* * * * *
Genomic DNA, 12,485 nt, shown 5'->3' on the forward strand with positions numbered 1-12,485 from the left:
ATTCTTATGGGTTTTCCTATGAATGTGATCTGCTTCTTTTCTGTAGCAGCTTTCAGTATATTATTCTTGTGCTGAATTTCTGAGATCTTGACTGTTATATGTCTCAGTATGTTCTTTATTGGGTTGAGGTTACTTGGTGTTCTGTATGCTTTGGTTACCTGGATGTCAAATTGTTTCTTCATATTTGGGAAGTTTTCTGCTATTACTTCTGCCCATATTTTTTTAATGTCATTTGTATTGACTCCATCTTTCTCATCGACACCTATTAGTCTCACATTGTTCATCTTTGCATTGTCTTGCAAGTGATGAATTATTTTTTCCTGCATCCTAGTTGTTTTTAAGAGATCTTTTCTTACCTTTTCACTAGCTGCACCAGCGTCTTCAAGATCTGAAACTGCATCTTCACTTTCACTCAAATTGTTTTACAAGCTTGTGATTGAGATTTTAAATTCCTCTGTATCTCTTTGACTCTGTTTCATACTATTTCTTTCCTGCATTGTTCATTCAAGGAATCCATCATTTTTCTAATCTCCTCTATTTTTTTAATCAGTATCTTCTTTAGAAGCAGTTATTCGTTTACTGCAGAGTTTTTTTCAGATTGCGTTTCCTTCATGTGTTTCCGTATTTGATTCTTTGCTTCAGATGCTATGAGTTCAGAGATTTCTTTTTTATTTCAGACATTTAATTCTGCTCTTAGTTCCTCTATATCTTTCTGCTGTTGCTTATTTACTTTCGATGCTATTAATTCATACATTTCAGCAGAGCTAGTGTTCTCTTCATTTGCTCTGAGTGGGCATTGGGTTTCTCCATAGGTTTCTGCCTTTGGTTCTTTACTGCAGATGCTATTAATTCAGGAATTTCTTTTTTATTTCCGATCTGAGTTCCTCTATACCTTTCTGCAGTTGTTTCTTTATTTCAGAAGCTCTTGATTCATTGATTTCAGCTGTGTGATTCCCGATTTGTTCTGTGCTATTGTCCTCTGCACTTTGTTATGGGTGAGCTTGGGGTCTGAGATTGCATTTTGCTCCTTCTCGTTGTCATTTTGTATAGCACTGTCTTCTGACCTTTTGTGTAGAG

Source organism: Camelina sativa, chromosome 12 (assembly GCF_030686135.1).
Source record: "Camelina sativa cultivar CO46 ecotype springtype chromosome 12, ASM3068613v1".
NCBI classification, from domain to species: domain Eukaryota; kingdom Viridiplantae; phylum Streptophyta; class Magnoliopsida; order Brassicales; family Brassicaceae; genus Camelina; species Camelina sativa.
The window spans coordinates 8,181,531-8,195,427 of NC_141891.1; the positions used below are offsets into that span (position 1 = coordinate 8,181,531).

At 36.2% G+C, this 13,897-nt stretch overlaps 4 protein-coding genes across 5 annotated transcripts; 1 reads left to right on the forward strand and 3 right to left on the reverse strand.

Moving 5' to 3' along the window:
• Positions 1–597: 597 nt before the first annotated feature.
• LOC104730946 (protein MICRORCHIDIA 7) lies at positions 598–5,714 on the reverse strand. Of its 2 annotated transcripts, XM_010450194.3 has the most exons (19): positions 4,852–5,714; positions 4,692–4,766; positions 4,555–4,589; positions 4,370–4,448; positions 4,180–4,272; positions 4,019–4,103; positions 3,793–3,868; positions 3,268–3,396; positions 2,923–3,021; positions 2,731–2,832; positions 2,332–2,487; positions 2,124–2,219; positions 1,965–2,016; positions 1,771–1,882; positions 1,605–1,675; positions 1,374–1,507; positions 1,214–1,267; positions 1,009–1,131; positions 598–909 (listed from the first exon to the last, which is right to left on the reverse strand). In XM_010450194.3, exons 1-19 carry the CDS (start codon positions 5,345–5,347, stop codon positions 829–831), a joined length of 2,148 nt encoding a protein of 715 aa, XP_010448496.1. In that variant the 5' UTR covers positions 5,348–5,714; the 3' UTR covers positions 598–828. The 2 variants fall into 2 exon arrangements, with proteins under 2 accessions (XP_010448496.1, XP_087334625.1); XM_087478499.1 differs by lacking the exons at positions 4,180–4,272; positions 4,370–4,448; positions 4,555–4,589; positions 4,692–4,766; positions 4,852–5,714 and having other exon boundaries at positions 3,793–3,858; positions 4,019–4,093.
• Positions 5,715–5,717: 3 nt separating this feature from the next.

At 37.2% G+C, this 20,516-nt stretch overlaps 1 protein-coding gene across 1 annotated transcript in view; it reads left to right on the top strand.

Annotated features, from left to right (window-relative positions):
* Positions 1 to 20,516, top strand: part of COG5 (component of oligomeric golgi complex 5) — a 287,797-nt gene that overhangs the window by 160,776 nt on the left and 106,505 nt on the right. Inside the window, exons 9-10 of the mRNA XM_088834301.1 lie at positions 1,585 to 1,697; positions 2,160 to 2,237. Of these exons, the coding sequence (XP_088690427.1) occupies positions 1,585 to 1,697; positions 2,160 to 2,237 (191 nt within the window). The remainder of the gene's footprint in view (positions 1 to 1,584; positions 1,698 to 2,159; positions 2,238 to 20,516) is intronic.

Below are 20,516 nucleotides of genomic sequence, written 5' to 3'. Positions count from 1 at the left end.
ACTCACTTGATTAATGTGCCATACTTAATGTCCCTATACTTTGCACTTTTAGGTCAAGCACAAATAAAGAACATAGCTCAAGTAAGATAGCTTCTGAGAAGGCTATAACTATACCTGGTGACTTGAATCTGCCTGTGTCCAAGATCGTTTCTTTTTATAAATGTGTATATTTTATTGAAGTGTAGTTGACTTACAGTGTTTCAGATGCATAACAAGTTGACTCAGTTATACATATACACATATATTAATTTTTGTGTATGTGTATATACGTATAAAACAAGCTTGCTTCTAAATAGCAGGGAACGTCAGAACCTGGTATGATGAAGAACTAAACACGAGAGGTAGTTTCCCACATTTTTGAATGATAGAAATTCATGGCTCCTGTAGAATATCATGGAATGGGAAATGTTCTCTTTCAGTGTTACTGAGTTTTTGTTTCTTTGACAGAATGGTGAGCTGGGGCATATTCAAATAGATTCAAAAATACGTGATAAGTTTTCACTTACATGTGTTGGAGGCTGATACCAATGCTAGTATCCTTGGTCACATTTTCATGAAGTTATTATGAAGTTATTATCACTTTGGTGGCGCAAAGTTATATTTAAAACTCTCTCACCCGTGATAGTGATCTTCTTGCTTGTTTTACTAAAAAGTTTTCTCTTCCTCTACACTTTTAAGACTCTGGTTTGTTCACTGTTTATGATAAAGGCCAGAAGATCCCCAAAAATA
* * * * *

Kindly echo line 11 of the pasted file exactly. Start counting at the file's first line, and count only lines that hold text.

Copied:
• Positions 5,715–5,717: 3 nt separating this feature from the next.